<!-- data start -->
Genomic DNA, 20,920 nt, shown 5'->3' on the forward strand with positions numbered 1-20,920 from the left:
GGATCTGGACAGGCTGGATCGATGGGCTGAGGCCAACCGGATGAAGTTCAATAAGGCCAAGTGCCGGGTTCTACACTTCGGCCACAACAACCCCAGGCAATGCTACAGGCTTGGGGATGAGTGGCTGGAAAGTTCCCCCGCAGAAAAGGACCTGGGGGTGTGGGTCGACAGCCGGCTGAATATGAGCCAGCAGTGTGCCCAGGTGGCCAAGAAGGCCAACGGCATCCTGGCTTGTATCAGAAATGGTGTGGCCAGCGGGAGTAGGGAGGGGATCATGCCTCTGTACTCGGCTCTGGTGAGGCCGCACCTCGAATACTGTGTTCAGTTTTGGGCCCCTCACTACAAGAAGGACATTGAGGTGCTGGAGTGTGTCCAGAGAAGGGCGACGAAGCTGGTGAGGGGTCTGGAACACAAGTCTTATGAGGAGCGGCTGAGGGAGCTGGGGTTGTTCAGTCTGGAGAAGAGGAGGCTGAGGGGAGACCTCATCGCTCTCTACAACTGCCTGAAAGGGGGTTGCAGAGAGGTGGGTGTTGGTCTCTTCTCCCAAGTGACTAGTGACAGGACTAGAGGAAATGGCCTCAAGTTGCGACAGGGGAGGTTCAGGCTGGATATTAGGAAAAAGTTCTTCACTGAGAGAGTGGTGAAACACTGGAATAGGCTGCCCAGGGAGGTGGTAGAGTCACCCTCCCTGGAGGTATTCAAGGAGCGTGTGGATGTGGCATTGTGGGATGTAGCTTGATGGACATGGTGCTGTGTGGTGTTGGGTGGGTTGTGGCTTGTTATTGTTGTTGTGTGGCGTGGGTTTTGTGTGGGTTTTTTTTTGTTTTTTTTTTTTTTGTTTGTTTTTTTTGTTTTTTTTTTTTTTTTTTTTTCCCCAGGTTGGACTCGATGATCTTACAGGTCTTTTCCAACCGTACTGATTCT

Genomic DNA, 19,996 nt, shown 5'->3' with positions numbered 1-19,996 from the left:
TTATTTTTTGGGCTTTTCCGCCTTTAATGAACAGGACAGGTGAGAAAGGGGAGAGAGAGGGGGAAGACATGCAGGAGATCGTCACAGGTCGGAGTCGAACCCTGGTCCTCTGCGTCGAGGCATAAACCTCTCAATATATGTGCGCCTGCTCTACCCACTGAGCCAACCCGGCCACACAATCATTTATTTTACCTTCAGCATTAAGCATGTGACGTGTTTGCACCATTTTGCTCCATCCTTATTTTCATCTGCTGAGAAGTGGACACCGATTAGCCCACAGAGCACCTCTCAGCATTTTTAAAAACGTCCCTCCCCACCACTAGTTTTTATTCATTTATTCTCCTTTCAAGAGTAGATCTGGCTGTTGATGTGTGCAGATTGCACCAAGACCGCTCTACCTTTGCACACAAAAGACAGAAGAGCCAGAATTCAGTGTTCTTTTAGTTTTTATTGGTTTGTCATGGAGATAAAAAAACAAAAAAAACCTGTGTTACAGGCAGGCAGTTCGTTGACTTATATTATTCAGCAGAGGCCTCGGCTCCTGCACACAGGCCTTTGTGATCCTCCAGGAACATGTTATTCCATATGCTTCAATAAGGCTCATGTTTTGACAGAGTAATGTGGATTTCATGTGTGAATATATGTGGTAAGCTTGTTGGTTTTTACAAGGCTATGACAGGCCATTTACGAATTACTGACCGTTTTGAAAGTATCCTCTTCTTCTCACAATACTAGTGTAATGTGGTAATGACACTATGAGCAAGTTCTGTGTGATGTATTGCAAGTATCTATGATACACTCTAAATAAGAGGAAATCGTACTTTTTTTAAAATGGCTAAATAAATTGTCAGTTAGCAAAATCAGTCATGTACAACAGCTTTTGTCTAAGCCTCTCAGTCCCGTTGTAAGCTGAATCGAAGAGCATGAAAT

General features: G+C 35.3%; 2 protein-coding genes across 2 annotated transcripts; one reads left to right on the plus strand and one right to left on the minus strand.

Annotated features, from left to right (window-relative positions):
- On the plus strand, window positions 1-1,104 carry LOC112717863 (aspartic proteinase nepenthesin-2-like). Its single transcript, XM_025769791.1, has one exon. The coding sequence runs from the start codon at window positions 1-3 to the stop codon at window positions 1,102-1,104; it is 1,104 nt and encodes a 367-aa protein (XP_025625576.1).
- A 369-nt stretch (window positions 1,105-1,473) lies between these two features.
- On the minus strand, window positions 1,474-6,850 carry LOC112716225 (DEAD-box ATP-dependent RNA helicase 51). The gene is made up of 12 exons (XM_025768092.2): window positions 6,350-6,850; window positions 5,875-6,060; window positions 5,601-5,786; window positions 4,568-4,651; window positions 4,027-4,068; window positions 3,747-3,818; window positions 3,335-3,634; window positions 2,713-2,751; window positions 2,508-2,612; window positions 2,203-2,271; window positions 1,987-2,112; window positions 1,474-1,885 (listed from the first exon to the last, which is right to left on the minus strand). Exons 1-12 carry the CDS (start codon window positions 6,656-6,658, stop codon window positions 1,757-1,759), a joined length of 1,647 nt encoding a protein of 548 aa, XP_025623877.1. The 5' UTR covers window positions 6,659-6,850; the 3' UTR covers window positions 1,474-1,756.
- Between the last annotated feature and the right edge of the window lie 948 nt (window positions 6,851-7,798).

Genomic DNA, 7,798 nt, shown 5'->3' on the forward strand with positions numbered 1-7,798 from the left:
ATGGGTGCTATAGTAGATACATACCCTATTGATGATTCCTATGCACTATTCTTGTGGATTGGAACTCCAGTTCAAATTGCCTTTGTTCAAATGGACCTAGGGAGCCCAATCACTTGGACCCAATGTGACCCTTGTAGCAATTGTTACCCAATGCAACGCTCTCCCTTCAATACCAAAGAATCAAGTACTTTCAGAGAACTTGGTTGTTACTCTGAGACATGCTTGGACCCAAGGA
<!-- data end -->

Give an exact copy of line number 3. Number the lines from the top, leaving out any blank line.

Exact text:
Genomic DNA, 19,996 nt, shown 5'->3' with positions numbered 1-19,996 from the left: